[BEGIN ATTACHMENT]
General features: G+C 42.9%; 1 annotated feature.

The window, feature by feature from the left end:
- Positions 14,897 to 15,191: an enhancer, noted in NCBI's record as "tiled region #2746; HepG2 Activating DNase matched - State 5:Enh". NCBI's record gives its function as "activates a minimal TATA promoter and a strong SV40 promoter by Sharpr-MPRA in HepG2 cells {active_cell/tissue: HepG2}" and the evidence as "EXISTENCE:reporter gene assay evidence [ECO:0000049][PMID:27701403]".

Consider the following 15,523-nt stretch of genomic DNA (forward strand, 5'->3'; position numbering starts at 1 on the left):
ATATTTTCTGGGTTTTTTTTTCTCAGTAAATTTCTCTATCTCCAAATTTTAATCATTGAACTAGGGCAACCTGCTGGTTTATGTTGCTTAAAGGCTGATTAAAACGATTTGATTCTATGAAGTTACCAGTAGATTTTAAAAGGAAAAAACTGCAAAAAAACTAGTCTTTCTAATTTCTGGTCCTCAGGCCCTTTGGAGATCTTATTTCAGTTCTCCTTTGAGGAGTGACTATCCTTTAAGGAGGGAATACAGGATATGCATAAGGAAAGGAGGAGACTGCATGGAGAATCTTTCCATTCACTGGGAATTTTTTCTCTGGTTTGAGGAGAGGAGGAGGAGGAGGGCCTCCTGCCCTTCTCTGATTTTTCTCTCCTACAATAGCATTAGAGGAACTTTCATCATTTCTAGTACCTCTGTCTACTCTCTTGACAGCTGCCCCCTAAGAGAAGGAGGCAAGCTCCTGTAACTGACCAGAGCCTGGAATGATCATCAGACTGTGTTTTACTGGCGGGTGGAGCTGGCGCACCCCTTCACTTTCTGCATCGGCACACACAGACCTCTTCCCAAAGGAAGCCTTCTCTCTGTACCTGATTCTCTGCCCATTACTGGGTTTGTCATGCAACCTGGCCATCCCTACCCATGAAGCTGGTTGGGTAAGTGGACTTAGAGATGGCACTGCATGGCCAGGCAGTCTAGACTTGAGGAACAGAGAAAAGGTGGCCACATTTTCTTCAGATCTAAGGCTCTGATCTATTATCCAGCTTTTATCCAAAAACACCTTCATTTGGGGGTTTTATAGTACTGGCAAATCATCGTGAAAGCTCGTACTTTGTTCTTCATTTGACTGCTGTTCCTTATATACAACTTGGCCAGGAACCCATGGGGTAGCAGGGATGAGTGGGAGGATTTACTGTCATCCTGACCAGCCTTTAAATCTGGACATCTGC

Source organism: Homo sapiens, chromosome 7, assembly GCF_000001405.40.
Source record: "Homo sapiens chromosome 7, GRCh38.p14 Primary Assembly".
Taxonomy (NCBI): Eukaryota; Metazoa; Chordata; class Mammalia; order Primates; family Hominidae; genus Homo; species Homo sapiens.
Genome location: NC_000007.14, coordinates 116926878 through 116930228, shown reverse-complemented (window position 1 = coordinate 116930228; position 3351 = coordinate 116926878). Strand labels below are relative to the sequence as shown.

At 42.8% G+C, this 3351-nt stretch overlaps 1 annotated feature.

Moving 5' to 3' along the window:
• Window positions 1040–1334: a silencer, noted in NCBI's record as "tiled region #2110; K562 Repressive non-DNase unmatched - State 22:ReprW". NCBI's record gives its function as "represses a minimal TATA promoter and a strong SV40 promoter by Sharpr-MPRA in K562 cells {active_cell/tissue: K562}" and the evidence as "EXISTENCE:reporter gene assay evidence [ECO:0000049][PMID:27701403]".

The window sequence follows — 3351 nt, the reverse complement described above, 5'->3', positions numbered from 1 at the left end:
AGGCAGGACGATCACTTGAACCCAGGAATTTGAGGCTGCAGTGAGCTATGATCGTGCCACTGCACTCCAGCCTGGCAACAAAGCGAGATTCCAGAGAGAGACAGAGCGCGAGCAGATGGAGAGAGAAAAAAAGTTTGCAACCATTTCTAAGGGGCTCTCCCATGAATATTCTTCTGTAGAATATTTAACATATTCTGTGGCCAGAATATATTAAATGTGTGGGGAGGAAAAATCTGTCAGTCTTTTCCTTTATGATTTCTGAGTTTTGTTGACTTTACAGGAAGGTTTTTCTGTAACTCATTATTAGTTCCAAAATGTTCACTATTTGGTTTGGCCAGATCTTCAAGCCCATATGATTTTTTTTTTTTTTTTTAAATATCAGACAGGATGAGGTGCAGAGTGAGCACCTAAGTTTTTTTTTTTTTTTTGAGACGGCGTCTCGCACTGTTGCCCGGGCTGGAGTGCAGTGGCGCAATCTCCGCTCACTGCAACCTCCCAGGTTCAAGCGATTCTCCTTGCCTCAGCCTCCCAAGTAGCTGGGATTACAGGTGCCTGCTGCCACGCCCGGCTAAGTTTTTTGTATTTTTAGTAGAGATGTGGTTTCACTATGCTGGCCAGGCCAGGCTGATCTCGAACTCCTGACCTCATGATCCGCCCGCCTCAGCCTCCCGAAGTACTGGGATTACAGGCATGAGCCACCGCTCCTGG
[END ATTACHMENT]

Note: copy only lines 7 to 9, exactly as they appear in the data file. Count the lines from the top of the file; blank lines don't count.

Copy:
Source record: "Homo sapiens chromosome 7, GRCh38.p14 Primary Assembly".
Taxonomy (NCBI): Eukaryota; Metazoa; Chordata; class Mammalia; order Primates; family Hominidae; genus Homo; species Homo sapiens.
Genome location: NC_000007.14, coordinates 116926878 through 116930228, shown reverse-complemented (window position 1 = coordinate 116930228; position 3351 = coordinate 116926878). Strand labels below are relative to the sequence as shown.